virtual void Interact_Implementation() override;	// actual implementation of our interact method

So that was pretty straight forward, now how do I use these guys ?

To execute interface definitions we have a few ways of going about.

First we need to determine if an object uses an interface and we have two ways of checking that.

  1. Based on the ImplementsInterface check
  2. Using a cast to an interface object

Here is the first example

InteractHit.GetActor()->GetClass()->ImplementsInterface(UInteractiveActor::StaticClass())

And the second one

IInteractiveActor* InteractiveActor = Cast<IInteractiveActor>(InteractHit.GetActor());
if(InteractiveActor)
{
  // do stuff
}

Once you determine if an object has an interface the way you execute a call on that object is by passing it into the interface “Execute_” call.

IInteractiveActor::Execute_Interact(InteractHit.GetActor());

This basically says, for interface InteractiveActor Execute the method Interact and pass in our Actor on which that method will be triggered.

Here is a full code block that does this logic using a line trace fired from the player against an object.

void AUE4Fundamentals09Character::Interact()
{
  FVector Start;
  FVector End;

  FVector PlayerEyesLoc;
  FRotator PlayerEyesRot;

  GetActorEyesViewPoint(PlayerEyesLoc, PlayerEyesRot);

  Start = PlayerEyesLoc;
  End = PlayerEyesLoc + (PlayerEyesRot.Vector() * LineTraceDistance);

  FCollisionQueryParams TraceParams(FName(TEXT("InteractTrace")), true, this);

  FHitResult InteractHit = FHitResult(ForceInit);

  bool bIsHit = GetWorld()->LineTraceSingleByChannel(InteractHit, Start, End, ECC_GameTraceChannel3, TraceParams);

  if(bIsHit)
  {
    Log(ELogLevel::WARNING, InteractHit.Actor->GetName());
    // start to end, green, will lines always stay on, depth priority, thickness of line
    DrawDebugLine(GetWorld(), Start, End, FColor::Green, false, 5.f, ECC_WorldStatic, 1.f);

    // implements interface
    if(InteractHit.GetActor()->GetClass()->ImplementsInterface(UInteractiveActor::StaticClass()))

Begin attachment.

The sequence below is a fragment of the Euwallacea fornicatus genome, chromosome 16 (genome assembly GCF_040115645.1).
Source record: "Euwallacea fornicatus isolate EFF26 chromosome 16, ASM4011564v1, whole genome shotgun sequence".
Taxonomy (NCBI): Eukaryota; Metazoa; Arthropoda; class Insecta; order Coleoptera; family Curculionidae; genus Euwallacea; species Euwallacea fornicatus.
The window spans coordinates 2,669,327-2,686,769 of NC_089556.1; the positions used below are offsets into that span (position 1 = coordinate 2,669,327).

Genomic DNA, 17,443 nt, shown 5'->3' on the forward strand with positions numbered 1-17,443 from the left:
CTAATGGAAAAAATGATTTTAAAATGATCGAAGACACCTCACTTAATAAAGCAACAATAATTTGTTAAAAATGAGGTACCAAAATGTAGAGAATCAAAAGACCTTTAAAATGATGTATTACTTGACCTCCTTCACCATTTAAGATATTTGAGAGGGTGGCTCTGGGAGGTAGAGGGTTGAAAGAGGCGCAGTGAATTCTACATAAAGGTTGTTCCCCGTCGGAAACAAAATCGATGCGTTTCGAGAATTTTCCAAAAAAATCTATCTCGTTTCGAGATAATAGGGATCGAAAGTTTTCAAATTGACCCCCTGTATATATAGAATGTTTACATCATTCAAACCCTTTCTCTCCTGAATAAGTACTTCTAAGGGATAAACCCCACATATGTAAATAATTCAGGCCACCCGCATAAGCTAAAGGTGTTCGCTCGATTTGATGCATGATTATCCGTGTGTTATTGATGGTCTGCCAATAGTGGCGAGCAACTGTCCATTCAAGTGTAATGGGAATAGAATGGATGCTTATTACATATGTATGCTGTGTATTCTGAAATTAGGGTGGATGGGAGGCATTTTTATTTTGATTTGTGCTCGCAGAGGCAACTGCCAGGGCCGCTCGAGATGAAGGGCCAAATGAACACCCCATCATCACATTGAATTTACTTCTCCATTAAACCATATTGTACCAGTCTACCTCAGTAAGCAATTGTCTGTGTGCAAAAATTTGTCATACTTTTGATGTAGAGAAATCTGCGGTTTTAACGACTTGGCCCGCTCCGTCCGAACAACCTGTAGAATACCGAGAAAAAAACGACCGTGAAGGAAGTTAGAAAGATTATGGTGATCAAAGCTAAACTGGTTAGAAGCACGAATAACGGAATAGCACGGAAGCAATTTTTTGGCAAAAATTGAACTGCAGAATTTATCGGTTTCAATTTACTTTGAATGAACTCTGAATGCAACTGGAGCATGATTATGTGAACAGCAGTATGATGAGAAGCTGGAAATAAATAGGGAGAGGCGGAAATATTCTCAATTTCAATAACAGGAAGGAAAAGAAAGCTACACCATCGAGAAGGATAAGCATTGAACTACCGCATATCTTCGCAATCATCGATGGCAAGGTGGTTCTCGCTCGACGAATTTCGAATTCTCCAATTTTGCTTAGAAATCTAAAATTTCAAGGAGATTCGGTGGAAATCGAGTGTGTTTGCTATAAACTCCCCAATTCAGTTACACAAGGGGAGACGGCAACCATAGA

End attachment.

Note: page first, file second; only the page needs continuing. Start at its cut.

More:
{
      IInteractiveActor::Execute_Interact(InteractHit.GetActor());
    }
  }
}

That’s it folks !

In addition to the video here are a few resources for further reading:

 

Unreal Engine C++ Fundamentals – FTimerHandle & Timers

By | Development, Tutorial, Unreal | No Comments

Hey guys,

We are bouncing back to C++ Fundamentals this time looking at FTimerHandle and  Timers in general by messing around with our props.

Additionally you can always find the sample project on our GitHub page.

Timers ?! What are they ?

Timers allow us to trigger events based on elapsed time in the form of creating asynchronous callbacks to specific function pointers.

Plain English: we light a fuse, let it burn down, something explodes !

How do we make these magical exploding clocks ?

Well let’s take a look at some code as these things are pretty easy to understand.

.h

FTimerHandle TriggerDestroyTimerHandle;

UFUNCTION()
void TriggerDestroy();

.cpp

GetWorld()->GetTimerManager().SetTimer(TriggerDestroyTimerHandle, this, &ADestructibleProp::TriggerDestroy, 5.f, true);

void ADestructibleProp::TriggerDestroy()
{
  // do stuff
}

So as you can see the implementation is pretty easy to understand.

  • We are creating a timer from our Time Manager object.
  • We are then registering this call back to use our Timer Handle.
  • Then we assign a callback method to be triggered at the end of our countdown.
  • Then finally we set that the countdown duration is 5 seconds.

Excellent ! Let’s blow some things up.

Timers can also be used to trigger modifications to specific values every so often. In this case we are going to simulate a fuse that will count down every second before it triggers an event.

First we are going to call the timer as we did previously, except this time we are going to call a new method and have this timer run every second.

.cpp

GetWorld()->GetTimerManager().SetTimer(TriggerDestroyTimerHandle, this, &ADestructibleProp::TriggerCountdownToDestroy, 1.f, true);

Then we add in our count down logic

.h

int32 TriggerCountdown;

UFUNCTION()
void TriggerCountdownToDestroy();

Finally we add in our implementation where we modify our count down variable by subtracting one from it every second.

Additionally we trigger a second timer call to our original method by randomly generating a delay before it gets triggered.

.cpp

void ADestructibleProp::TriggerCountdownToDestroy()
{
  // count down to zero
  if (--TriggerCountdown <= 0) 
  {
    int32 RandomDelay = FMath::RandRange(1, 5);

    GEngine->AddOnScreenDebugMessage(-1, 3.f, FColor::Orange, "Boom ! with a delay of: " + FString::FromInt(RandomDelay));
    GetWorld()->GetTimerManager().SetTimer(TriggerDestroyTimerHandle, this, &ADestructibleProp::TriggerDestroy, RandomDelay, true);
  }
  else 
  {
    GEngine->AddOnScreenDebugMessage(-1, 3.f, FColor::Orange, "Counting down to explosion: " + FString::FromInt(TriggerCountdown));
  }
}

This allows us to have custom implementations in our timers that perform very specific work.

Pretty cool !

 

Below you can find a few more links with some additional reading material:

Unreal Engine C++ Fundamentals – LineTraceSingleByChannel and friends ( DrawDebugBox, DrawDebugLine, FHitResult and VRandCone )

By | Development, Tutorial, Unreal | No Comments

Hey guys,

Back to fundamentals with LineTraceSingleByChannel and a bunch of other little methods that go, oh so well, with line traces.

First thing’s first, what is LineTraceSingleByChannel ?

Trace a ray against the world using a specific channel and return the first blocking hit … straight out of the documentation.